Intention doesn't have to be conscious or communicable. It is just a preference for some futures over others, inferred as an explanation for behavior that chooses some future over others. Like, even single celled organisms have basic intentions if they move towards nutrients or away from bad temperatures.

I don't think "intention" is necessarily the best word for this unless you go full POSIWID. A goose does not "intend" to drag all vaguely egg-shaped objects to her nest and sit on them, in the sense that I don't think geese prefer sitting on a clutch of eggs over a clutch of eggs, a lightbulb, and a wooden block. And yet that is the expressed behavior anyway, because lightbulbs were rare and eggs that rolled out of the nest common in the ancestral environment.

I think "artificial system fitness-for-purpose" might come closer to gesturing about what "AI alignment" is pointing at (including being explicit about the bit that it's a 2-place term), but at the cost of being extremely not catchy.

I agree that intention comes with its own baggage, but I think that baggage is mostly appropriate. Intention usually refers to explicit goals. And those are the ones we're mostly worried about. I think it's unhelpful tomix concerns about goal-directed AI with concerns about implicit biases and accidental side effects. So I'd call this another step in the right direction.

I am going to try adopting this terminology, at least in some cases.

So the idea is to use "Artificial Intention" to specifically speak of the subset of concerns about what outcomes an artificial system will try to steer for, rather than the concerns about the world-states that will result in practice from the interaction of that artificial system's steering plus the steering of everything else in the world?

Makes sense. I expect it's valuable to also have a term for the bit where you can end up in a situation that nobody was steering for due to the interaction of multiple systems, but explicitly separating those concerns is probably a good idea.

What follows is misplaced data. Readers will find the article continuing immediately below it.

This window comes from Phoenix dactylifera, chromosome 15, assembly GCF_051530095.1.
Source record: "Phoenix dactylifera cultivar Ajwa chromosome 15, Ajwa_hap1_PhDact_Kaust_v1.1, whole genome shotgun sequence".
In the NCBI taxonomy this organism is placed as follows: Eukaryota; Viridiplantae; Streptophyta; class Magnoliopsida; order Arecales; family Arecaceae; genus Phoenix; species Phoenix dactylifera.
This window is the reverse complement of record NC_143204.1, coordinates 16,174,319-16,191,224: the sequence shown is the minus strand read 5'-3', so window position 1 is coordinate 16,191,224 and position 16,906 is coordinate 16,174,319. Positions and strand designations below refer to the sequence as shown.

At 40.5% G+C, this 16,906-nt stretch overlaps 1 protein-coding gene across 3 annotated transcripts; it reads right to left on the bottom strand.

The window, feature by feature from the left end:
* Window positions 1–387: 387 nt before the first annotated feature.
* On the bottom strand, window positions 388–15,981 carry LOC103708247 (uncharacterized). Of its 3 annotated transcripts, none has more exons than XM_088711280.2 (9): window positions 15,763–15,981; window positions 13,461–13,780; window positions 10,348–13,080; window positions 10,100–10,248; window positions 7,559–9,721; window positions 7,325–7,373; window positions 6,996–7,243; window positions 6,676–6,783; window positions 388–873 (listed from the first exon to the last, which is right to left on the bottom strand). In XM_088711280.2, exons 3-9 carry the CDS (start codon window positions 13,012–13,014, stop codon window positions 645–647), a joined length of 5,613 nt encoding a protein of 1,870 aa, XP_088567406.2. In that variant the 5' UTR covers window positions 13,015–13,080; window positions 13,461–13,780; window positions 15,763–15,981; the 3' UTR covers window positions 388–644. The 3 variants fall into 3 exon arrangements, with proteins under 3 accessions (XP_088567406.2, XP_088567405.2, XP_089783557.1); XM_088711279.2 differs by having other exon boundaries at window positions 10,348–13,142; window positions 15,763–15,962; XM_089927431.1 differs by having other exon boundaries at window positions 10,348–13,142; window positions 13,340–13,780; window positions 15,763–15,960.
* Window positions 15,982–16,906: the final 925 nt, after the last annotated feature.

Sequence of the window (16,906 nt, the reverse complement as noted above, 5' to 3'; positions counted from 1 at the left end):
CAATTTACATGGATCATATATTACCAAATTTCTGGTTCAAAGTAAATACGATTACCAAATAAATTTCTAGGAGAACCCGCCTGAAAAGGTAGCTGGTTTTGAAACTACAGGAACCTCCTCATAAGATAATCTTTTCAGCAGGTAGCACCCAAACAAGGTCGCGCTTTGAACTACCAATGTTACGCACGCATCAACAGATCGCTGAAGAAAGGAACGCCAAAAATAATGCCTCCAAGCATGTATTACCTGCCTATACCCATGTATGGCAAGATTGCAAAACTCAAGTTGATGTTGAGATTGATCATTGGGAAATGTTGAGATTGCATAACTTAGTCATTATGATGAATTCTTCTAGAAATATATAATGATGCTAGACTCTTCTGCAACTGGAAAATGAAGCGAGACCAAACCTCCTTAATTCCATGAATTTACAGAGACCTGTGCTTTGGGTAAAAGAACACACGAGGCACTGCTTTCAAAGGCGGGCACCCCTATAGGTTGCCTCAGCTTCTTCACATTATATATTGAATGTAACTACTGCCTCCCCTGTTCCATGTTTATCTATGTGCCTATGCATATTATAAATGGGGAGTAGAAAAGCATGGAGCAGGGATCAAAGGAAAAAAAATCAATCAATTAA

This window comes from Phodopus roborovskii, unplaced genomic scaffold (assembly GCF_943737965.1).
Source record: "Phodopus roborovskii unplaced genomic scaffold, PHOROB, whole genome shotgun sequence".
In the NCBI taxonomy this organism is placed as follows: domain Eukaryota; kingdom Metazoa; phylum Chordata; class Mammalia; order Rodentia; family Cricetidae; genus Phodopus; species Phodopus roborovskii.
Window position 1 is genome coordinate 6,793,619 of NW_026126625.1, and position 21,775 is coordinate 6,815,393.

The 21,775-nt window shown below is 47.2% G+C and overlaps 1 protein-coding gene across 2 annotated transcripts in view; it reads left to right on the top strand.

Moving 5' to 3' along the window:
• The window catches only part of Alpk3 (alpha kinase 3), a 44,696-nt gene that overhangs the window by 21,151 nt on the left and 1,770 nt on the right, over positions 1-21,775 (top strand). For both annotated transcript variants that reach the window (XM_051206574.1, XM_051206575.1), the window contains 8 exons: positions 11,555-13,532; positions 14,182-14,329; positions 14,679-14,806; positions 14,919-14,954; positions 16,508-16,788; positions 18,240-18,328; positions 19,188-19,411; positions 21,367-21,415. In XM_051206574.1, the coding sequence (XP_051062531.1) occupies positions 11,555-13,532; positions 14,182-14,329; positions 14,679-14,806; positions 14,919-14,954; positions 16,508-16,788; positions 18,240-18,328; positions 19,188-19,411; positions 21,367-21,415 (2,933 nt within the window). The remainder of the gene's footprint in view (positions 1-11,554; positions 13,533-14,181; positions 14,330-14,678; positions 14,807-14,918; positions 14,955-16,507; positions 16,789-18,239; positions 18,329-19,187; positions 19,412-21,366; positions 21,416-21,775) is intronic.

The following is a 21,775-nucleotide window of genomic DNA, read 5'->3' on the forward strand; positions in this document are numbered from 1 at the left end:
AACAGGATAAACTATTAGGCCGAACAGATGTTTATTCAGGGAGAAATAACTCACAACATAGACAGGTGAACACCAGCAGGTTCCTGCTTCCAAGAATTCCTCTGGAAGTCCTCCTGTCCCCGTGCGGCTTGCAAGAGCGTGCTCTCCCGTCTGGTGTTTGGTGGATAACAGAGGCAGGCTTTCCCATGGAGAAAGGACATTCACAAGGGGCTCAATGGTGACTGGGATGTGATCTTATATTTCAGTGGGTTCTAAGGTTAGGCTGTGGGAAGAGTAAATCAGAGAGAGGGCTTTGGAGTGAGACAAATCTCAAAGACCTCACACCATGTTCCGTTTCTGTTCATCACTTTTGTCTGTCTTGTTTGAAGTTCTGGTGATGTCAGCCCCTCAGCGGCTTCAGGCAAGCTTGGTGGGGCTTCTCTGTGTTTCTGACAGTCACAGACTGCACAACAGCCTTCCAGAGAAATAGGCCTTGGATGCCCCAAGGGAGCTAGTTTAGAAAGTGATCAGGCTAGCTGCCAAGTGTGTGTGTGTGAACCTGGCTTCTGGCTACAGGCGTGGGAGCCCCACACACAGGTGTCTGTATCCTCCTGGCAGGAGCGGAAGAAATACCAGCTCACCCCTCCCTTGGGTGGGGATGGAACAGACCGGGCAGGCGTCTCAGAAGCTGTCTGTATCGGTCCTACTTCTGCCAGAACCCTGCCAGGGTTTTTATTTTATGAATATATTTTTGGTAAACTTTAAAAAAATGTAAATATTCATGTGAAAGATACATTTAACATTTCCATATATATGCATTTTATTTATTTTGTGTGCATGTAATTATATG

Reposting (after a slight rewrite) from the telegram group:

This might be a nitpick, but to my (maybe misguided) understanding, alignment is only a very specific subfield of ai safety research, which basically boils down to "how do I give a set of rules/utility function/designs that avoid meta or mesa optimizations that have dramatic unforseen consequences" (This is at least how I understood MIRI's focus pre-2020)

For instance, as I understand it, interpretability research is not directly alignment research. Instead, it is part of the broader "AI safety research" (which includes alignment research, interpretability, transparency, corrigeability, ...)

With that being said, I do think that your points apply for renaming "AI safety research" to Artifical Intention Research still hold, and I would be very much in favor of it. It is more self-explanatory, catchier, does not require doom-assumptions to be worth investigating which I think matters a lot in public communication.

In the same way, "AI Alignment" excludes e.g. people who are inclined to believe superintelligences will know better than us what is good, and who don't want to hamstring them. You can think we're well rid of these people. But you're still excluding people and thereby reducing the amount of thinking that will be applied to the problem.

I'm not sure what can someone who essentially thinks there is no problem contribute to its solution. That said, I get the gist of the argument and you do have a point IMO about stressing the two complementary aspects of a mind. Maybe Artificial Volition? Intention feels to me like it alliterates so much with Intelligence it circles back from catchiness to being confusing.

""AI alignment" has the application, the agenda, less charitably the activism, right in the name."

This seems like a feature, not a bug. "AI alignment" is not a neutral idea. We're not just researching how these models behave or how minds might be built neutrally out of pure scientific curiosity. It has a specific purpose in mind - to align AI's. Why would we not want this agenda to be part of the name?

"Artificial Intention" doesn't sound catchy at all to me, but that's just my opinion.

Personally, I prefer to think of the "Alignment Problem" more generally rather than "AI Alignment". Regardless of who has the most power (humans, AI, cyborgs, aliens, etc.) and who has superior ethics, conflict arises when participants in a system are not all aligned.

I think that's better called simply coordination or cooperation problem. Alignment has the unfortunate implication of coming off as one party wanting to forcefully change the others. With AI it's fine because if you're creating a mind from scratch it'd be the height of stupidity to create an enemy.

Alignment has the unfortunate implication of coming off as one party wanting to forcefully change the others.

That's because in multi-people alignment, it usually is required for alignment to work. Only single-single alignment is guaranteed to avoid the implications of mind control.

AI safety includes unintended consequences of non-sentient systems. That ambiguity creates confusion in the discussion. I've been using AGI x-risk as a clumsy way to point to what I'm trying to research. Artificial Intention research does the same thing, but without broadcasting conclusions as part of the endeavor.

Leaving out the "artificial intelligence" seems questionable, as does adopting the same abbreviation, "AI", for both. So I'd suggest AI intention research, AII. Wait, nevermind :). Other ideas?